Meanwhile, Jonson did not neglect the public stage. Strangely enough, we next find him collaborating with Chapman and his old adversary, Marston, in a comedy called Eastward Ho! Some allusions in this play were thought to reflect upon the Scots. So precarious was the existence of a playwright in those days, and so vigorous was the censorship, that these three poor fellows met together in jail, with the prospect of having their noses and ears cut off. Chapman and Marston had been sent to prison. Jonson, hearing of their

mischance, joined them of his own free will. The circumstance has to be dwelt on, since it illustrates the generous and reckless nature of the man. All three were eventually liberated; and Jonson gave a supper party on the occasion. No less personages than Camden and Selden took their share in it; which proves, I think, that Jonson's peril had been considerable. His old mother was also there. She showed the company a paper of poison, which she had meant to mix with her son's drink, in the event of his being sentenced; and "since she was no churl," it had been her purpose to quaff the goblet with him. Whether she truly so intended, or whether the supper inspired her with bravado, cannot now be estimated. But at this point of Jonson's domestic history the good woman disappears.

Between the years 1609 and 1615 Jonson put forth all his strength, and produced the best work of his lifetime. That decade saw the appearance in rapid succession of Volpone, The Silent Woman, The Alchemist, Catiline, and Bartholomew Fair. Volpone is a comedy, less of humours than of character and manners. With grimmest satire it exposes the master vice of cupidity, that accursed hunger after gold which debases human nature below the brutes, supersedes domestic affection, obliterates the sense of honour, and swallows up such powerful passions even as jealousy. The construction of the mighty plot is masterly; the interest never flags; the art of Volpone throughout is burning and intense. Yet we rise from its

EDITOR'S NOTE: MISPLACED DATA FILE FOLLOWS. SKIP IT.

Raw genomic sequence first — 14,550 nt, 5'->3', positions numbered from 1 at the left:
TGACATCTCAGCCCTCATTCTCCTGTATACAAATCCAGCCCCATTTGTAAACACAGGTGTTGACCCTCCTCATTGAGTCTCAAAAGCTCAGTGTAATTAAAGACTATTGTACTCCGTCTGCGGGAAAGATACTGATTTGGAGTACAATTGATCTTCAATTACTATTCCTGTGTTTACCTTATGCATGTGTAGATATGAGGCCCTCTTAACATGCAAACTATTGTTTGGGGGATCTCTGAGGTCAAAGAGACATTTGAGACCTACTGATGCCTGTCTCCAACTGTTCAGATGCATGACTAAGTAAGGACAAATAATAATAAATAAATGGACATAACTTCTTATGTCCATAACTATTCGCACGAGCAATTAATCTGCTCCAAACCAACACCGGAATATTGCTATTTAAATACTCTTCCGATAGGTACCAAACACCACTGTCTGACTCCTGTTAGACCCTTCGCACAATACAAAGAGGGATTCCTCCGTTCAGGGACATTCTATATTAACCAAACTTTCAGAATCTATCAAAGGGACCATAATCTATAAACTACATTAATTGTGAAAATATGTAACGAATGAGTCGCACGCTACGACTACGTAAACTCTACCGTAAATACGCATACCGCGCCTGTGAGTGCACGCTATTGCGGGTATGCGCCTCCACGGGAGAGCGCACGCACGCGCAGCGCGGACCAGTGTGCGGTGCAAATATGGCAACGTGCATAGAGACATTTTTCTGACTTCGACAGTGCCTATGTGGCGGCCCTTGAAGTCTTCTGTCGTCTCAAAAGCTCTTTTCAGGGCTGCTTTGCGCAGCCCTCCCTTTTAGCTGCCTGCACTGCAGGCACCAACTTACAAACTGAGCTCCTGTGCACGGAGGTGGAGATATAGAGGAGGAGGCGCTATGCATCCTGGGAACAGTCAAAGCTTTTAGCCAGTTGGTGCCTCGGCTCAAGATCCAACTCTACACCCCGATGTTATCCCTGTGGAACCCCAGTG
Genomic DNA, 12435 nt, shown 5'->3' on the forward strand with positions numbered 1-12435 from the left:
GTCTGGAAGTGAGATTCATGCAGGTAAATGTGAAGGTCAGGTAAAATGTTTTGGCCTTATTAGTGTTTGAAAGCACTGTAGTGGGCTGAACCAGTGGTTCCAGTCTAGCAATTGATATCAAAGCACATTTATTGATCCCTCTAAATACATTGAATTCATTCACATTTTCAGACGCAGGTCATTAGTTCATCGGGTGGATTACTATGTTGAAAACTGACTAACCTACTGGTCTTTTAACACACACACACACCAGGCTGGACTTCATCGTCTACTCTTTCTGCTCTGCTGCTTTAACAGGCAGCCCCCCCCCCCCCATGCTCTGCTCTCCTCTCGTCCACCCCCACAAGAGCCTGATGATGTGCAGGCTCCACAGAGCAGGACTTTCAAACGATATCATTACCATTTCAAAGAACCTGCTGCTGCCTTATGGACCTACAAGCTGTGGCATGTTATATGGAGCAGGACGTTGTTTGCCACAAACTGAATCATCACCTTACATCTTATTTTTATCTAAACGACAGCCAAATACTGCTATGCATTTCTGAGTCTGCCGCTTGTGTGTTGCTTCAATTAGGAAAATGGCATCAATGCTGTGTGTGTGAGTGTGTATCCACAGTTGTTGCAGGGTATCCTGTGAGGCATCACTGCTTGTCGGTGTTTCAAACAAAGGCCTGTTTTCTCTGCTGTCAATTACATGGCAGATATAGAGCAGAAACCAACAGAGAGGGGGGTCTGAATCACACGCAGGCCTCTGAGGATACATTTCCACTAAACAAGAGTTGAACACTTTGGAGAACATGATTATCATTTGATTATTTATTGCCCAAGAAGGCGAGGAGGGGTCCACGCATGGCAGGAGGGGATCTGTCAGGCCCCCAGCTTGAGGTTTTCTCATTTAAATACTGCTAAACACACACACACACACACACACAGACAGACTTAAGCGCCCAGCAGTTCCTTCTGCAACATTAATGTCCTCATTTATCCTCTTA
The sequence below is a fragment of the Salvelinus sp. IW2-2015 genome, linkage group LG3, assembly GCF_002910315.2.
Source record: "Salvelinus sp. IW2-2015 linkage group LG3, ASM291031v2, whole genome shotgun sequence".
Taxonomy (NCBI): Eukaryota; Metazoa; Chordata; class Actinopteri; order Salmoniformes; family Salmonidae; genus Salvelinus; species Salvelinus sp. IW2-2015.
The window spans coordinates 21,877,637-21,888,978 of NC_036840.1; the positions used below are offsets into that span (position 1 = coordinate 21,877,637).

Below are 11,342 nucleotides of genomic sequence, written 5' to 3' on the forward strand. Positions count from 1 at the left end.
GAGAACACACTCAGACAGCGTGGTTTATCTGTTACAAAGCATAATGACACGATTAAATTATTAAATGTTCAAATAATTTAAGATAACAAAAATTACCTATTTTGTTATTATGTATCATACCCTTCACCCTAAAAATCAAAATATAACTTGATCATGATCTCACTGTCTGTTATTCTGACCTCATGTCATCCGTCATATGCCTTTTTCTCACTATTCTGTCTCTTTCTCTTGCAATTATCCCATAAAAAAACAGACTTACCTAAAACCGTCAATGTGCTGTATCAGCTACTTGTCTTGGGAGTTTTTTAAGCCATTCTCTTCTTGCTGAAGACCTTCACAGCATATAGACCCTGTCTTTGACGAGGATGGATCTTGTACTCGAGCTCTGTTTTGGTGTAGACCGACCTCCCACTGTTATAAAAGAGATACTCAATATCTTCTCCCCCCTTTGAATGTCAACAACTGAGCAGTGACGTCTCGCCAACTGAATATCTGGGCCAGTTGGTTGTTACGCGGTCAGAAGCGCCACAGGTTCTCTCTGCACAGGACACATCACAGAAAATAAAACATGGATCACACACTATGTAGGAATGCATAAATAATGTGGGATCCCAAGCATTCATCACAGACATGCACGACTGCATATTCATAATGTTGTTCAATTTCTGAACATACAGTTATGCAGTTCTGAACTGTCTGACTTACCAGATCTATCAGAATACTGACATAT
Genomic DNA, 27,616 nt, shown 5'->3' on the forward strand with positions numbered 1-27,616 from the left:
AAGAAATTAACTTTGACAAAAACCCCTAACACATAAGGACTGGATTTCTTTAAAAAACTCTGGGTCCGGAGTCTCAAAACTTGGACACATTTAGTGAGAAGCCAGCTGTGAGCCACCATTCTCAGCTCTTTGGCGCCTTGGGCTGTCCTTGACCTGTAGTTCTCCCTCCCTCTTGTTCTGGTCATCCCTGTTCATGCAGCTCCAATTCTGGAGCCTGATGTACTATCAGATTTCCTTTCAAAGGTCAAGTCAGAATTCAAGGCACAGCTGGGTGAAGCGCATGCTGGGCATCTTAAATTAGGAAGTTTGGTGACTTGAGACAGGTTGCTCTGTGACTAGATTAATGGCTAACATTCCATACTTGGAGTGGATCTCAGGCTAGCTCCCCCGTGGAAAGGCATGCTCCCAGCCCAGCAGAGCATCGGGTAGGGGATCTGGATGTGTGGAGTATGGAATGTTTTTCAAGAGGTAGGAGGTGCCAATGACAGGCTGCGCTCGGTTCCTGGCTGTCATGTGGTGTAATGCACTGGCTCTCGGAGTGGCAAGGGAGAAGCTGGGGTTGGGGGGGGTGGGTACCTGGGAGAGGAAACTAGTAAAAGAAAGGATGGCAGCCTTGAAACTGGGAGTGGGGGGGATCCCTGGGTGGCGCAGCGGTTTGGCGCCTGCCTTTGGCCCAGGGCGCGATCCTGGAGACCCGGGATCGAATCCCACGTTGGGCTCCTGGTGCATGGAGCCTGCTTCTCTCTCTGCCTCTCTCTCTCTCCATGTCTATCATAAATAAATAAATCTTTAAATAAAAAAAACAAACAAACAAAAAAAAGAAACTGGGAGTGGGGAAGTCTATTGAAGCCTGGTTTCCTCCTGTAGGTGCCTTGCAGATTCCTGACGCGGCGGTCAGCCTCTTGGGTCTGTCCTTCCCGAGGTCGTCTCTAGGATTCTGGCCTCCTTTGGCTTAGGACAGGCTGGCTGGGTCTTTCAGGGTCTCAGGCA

perusal with the feeling that wickedness so unmitigated, cynicism so crude, characters so utterly abandoned to evil, are not human. True perhaps in detail, piece by piece, and personage by personage, these component parts exceed the truth when brought thus into combination. The Silent Woman shifts the scene from satire to humour, from comedy to farce. While Volpone is written in blank verse of highly sustained quality, The Silent Woman is in prose. Dryden esteemed this play not only as the most perfect of Jonson's works, but also as the most admirably constructed specimen of modern dramatic art. Coleridge reckoned it the most entertaining of its author's comedies. That The Silent Woman observes the rules of classical propriety, that the unities are maintained without sacrifice of ease and probability, that the threads of its simple but varied intrigue are skilfully twined into one knot, which is cut at last by a single discovery no less ingenious than unexpected, forms perhaps the slightest merit of this masterpiece. From beginning to ending, it provokes mirth, and the mirth increases as the situation deepens. The characters, moreover, are portrayed with inimitable freshness and vivacity. None of them are so bad as to stir loathing; some are so foolish, others so eccentric, as to affect us with a lively sense of the ridiculous. Jonson conceived the character of a perverse old man, who spites his nephew. Morose has this weakness, that he cannot endure noise. His life is spent in preserving himself from the least disturbance. Yet he thinks of marriage, as

« ПредыдущаяПродолжить »